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All About COPD

Thursday 11 June 2020
COPD

Table of Contents


I. Types of COPD

II. Symptoms of COPD

III. What causes COPD?

a. Complications of COPD

IV. Diagnosis

V. Treatment


Chronic obstructive pulmonary disease (COPD) is a leading cause of death in the United States. A staggering 16 million Americans have this lung disease. COPD involves several lung disorders that affect a person’s ability to breathe. Increasing breathlessness is the most common sign of COPD, but many may not notice this problem until their COPD is severe. [1] 

There is no cure for COPD, but the symptoms can be managed with medications like Ventolin. COPD can have an adverse effect on everyday life and make the most mundane activities near to impossible. COPD is preventable but is more likely to occur if you have other breathing disorders like asthma. Read on to learn more about symptoms and treatments for this common lung disorder. [1] 

Types of COPD

Chronic obstructive pulmonary disease is a progressive disease that causes the state of your lungs to deteriorate over time. COPD is the umbrella term that involves the more specific disorders of chronic bronchitis and emphysema. Many people with COPD have a combination of both.

Chronic Bronchitis: Chronic bronchitis is characterized by coughing, mucus, and shortness of breath that lasts for at least three months and occurs up to 2 years in a row. Chronic bronchitis occurs when you lose the cilia on your bronchial tubes. Cilia line the bronchial tubes and help move mucus out. Once you lose that cilia, your body cannot get rid of mucus, which can lead to coughing and more mucus production. The mucus eventually blocks the airways and increases your risk of infection. Chronic infection can scar the lungs and reduce function.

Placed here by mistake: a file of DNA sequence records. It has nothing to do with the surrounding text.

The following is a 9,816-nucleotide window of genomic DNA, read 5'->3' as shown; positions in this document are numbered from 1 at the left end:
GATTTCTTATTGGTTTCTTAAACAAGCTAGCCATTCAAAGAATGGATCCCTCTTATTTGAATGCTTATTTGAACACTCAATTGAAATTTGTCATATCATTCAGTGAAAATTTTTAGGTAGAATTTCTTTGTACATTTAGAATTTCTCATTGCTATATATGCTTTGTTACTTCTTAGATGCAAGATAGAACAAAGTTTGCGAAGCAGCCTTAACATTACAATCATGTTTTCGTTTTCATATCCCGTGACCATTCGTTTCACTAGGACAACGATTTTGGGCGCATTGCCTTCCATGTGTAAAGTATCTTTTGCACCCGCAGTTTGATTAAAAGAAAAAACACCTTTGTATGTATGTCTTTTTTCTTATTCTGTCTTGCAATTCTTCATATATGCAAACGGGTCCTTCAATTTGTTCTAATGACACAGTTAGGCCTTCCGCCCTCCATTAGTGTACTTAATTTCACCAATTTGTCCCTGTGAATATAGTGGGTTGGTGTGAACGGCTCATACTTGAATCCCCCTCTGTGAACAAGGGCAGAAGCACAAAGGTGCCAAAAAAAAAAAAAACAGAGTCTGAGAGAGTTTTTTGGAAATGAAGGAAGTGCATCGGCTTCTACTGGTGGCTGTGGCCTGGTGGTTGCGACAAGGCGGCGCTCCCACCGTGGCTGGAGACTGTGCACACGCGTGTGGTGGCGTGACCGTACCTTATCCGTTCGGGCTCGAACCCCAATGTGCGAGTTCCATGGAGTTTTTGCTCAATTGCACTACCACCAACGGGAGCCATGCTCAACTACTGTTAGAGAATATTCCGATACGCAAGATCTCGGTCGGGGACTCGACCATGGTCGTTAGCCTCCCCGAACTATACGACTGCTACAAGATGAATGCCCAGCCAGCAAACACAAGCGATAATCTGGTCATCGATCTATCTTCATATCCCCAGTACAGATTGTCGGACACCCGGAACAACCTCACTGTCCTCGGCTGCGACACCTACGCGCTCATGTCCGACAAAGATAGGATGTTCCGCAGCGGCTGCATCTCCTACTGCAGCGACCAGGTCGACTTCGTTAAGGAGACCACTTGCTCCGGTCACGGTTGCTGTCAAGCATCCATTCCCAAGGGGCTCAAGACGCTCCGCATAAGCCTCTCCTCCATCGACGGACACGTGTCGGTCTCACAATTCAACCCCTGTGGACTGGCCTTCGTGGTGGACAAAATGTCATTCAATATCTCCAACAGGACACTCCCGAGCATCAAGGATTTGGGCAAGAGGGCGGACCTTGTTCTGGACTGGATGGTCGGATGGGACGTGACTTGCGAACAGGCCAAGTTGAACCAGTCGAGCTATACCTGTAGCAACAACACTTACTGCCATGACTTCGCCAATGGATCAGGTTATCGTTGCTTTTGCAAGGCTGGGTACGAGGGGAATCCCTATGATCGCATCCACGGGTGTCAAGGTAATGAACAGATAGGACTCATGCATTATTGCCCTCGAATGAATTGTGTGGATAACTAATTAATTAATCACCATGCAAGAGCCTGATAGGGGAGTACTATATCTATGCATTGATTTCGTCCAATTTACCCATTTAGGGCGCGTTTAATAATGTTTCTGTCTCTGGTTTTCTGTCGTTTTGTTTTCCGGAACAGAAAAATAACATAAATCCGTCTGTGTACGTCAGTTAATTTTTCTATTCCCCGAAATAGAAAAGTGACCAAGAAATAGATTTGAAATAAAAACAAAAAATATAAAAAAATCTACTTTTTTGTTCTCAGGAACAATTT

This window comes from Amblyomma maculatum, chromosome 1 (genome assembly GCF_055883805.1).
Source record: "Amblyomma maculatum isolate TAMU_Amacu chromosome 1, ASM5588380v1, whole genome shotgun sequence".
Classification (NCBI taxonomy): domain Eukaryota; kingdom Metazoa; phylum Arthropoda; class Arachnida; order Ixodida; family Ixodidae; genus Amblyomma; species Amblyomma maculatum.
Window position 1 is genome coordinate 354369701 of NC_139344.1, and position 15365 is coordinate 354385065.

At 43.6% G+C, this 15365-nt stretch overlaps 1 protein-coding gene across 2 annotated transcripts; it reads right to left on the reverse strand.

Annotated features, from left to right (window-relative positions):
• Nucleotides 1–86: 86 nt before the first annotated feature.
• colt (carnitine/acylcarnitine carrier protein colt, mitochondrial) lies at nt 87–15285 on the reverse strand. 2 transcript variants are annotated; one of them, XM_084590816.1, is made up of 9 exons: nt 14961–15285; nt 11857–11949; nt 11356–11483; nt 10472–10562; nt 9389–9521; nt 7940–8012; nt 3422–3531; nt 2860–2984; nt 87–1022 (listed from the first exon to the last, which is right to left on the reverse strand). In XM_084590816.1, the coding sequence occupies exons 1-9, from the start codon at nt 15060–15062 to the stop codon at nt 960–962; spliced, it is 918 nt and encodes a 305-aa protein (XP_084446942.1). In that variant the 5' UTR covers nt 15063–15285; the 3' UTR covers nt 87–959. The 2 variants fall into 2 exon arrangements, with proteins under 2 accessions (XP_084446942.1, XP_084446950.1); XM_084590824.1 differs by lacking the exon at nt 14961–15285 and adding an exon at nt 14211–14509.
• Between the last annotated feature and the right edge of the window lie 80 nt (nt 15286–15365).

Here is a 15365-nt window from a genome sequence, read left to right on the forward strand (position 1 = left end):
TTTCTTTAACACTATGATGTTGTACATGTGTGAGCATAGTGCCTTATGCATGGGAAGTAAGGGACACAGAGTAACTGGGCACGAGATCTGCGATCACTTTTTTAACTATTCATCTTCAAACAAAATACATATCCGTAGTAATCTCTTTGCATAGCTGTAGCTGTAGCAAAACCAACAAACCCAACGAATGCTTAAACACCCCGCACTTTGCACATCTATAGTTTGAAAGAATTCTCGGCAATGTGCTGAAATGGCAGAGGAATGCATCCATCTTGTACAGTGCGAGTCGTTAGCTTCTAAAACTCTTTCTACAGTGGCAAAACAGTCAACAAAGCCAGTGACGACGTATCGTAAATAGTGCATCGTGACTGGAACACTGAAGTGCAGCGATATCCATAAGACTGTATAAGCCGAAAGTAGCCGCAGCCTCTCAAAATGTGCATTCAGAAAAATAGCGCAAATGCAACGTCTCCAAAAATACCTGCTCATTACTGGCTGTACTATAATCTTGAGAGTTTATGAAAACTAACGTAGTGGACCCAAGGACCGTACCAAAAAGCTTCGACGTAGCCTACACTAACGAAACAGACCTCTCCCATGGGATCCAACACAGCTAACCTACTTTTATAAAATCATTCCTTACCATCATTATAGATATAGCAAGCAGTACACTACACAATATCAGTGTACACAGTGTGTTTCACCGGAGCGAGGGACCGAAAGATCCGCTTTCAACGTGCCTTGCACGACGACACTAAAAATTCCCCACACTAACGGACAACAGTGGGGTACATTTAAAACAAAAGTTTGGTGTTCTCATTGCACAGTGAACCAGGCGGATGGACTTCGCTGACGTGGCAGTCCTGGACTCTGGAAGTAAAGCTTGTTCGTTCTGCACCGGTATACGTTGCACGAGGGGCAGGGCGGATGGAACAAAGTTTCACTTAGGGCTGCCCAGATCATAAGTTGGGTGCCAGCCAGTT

a lung affected by emphysema

Emphysema: Emphysema involves damage to the air sacs (alveoli) in the lungs. These damaged air sacs stretch out, and the lungs grow larger, making it harder for air to flow in and out of the lungs. As the air sacs continue to break down, it becomes more challenging to push air out and draw it in.  This condition most often affects people over the age of 45. [2] 

Symptoms of COPD

COPD is a dangerous condition because symptoms don’t typically occur until significant lung damage has occurred. COPD may flare-up and become worsened by specific activities. It is essential to become aware of which activities bring on your COPD symptoms. Some common symptoms of COPD may include: 

  • Wheezing
  • Chest tightness
  • Lack of energy
  • Unintended weight loss
  • Swelling in the ankles, feet, or legs